As cases of the new coronavirus, aka COVID-19, continue to appear in more U.S. states and lead to more deaths, it’s easy to feel overwhelmed by the whole situation. While, no, you shouldn’t be panicking—it’s not time to start avoiding public transportation, and unless you’re a healthcare provider on the front lines, you shouldn’t even be buying masks—it’s reasonable to want to know what is going on.
If you’re someone who smokes or vapes, meaning your lung health is likely compromised, you may be wondering how that plays into what looks like an emerging global pandemic of lung infections. Reports have suggested that Chinese men make up slightly more than half the diagnosed cases, leading to speculation that in China—where more than half of men smoke, compared to less than 2 percent of women—smoking may be a factor in rates of infection and death.
As Russel Buhr, a pulmonologist at UCLA Health, pointed out, the largest study to come out of China, which collated records from 72,314 patients, did show more men were infected than women, but it didn’t break down who smoked and who didn’t. It’s possible that men are more susceptible to the virus for reasons entirely other than their greater rates of smoking—but we don’t know that yet.
Here’s what smokers and vapers need to know.
I’m a smoker. Am I more likely to get sick from the coronavirus?
Maybe—we don’t know. “We know that exposure to tobacco and tobacco products impairs our body’s ability to fight off infection,” Buhr said. That’s established science. (And, if you need it, a reason to quit smoking.) Generally speaking, smokers’ lungs specifically have a harder time responding effectively to infection. Long-term smoking can lead to chronic obstructive pulmonary disease (COPD), a condition that also makes people more susceptible to infection.
So what about COVID-19? “In general we know a lot about coronaviruses, they’re in the same category that causes the common cold,” Buhr said. But this is a new coronavirus; researchers are still figuring out how it works and learning who may be more susceptible. So far, the general attributes of this category seem to be consistent over time and place: Kids have almost no risk of infection, while older people tend to be more at risk. Chronic diseases such as diabetes and high blood pressure tend to make the infection worse. This, according to Buhr, is all pretty familiar for this kind of virus.
That said, so far we just don’t know whether smokers may be more susceptible specifically to COVID-19, beyond what we know about how smoking impairs your ability to avoid infection generally. “Anytime the lung is compromised, it makes it easier to get infected and the person has a harder time recovering,” said Yasmin Thanavala, a professor in the Roswell Park Comprehensive Cancer Center’s Department of Immunology in Buffalo, New York.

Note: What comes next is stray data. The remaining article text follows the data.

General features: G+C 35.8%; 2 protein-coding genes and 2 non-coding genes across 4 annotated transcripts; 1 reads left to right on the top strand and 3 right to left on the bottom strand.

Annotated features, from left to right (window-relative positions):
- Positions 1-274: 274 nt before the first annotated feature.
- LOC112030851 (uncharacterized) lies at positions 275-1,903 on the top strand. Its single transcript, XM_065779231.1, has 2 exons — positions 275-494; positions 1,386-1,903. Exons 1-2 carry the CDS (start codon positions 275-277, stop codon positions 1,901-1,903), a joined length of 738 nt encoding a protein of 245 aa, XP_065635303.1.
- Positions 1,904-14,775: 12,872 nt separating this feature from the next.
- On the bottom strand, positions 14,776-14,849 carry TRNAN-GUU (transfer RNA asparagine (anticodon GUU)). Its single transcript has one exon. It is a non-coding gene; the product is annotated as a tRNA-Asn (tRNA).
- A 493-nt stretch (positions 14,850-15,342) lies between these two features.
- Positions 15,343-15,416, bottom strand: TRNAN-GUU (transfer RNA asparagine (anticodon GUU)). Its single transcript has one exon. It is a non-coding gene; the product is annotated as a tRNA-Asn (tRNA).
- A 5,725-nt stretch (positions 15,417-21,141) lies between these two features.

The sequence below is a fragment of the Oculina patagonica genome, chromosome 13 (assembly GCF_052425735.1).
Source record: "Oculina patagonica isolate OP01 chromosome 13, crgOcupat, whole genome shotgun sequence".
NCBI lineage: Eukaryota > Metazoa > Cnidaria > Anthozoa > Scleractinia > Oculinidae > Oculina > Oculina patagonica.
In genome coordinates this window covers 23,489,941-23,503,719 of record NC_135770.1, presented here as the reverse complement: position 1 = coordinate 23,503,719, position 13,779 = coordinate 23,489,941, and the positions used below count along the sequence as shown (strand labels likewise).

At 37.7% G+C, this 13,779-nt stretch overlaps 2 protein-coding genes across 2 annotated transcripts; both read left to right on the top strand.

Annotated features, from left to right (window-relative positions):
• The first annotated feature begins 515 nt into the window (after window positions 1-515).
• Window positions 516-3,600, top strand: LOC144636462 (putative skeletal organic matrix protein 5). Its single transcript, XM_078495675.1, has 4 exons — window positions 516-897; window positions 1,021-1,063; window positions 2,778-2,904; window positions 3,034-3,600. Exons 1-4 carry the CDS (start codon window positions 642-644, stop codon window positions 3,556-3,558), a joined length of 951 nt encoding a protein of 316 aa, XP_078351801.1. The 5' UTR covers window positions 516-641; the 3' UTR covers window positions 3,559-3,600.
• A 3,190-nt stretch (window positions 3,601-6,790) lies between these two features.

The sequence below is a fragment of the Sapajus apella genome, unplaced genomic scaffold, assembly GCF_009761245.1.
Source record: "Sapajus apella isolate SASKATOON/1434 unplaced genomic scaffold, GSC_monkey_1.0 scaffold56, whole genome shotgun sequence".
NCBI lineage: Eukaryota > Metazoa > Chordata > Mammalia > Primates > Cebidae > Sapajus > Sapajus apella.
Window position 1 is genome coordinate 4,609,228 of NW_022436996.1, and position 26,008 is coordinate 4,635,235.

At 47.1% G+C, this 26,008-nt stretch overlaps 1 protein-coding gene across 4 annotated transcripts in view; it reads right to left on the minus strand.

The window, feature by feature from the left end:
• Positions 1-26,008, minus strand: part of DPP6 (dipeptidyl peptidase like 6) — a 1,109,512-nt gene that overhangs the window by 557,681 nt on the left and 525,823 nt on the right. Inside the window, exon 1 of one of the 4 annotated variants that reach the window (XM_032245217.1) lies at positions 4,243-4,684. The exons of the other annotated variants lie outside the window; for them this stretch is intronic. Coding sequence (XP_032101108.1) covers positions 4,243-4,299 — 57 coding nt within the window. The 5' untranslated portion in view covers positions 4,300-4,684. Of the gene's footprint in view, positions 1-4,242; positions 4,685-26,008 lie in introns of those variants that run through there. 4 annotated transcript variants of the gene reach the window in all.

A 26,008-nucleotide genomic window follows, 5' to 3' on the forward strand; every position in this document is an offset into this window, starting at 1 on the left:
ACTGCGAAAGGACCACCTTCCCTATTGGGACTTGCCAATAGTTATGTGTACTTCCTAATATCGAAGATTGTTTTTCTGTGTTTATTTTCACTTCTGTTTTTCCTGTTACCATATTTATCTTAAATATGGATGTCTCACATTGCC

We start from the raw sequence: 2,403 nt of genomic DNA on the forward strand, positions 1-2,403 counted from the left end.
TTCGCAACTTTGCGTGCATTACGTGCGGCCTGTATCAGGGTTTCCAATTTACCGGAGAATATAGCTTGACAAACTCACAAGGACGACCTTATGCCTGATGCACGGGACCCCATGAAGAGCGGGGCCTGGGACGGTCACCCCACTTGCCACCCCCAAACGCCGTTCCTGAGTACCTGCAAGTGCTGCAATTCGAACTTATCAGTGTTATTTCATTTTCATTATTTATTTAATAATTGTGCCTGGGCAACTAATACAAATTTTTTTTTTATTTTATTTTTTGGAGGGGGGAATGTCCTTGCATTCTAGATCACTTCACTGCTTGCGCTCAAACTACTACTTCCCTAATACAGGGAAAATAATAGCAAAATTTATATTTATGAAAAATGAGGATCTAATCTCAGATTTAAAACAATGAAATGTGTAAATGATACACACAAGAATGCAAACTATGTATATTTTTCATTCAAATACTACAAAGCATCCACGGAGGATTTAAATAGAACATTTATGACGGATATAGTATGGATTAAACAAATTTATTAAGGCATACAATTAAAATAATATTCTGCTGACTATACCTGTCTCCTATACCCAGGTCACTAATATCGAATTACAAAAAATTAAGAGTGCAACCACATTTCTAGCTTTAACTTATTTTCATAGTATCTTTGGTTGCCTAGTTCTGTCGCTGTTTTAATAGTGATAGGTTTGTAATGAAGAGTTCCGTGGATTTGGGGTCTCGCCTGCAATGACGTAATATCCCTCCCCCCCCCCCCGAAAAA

A condition like COPD, for example, increases the likelihood of infections generally—but Thanavala points out that we’re still learning just what happens in the lungs of coronavirus patients. “We don’t know if anyone had COPD and coronavirus at the same time,” she said. So far, so-called comorbid factors or conditions that patients had alongside COVID-19—including cardiovascular disease, diabetes, chronic respiratory disease, hypertension, and cancer—do correlate with higher rates of death among those infected. But we don’t specifically know if smokers get hit harder.
What about vaping? Does that make people more susceptible to coronavirus?
Thanavala studies the effects of vaping; she and her colleagues recently suggested through research that Vitamin E acetate caused lung damage in vapers. She points out that in mice, smoke and second-hand smoke cause inflammation and suppress an immune response. And while the data is still emerging, she said that in preclinical studies in mice, “regular vaping does alter the ability of the animal to respond to infection.” Again, we’re talking about lungs being generally compromised, apart from any specific vulnerabilities to COVID-19. But, she said, “It would not be a far stretch to say that vaping in general, and vaping with THC may compromise the ability of the lungs to deal with the infection.”
Is there anything specific I can do as a smoker or vaper to make sure I’ll avoid infection?
Short answer: not anything that differs from everyone else. In the absence of a vaccine or directed treatment, prevention is your best defense. That means washing your hands and not touching your face and coughing into your elbow, among other basic steps. And trust the experts. “We want people to take this seriously,” Buhr said. “So people should really be listening to their doctors.”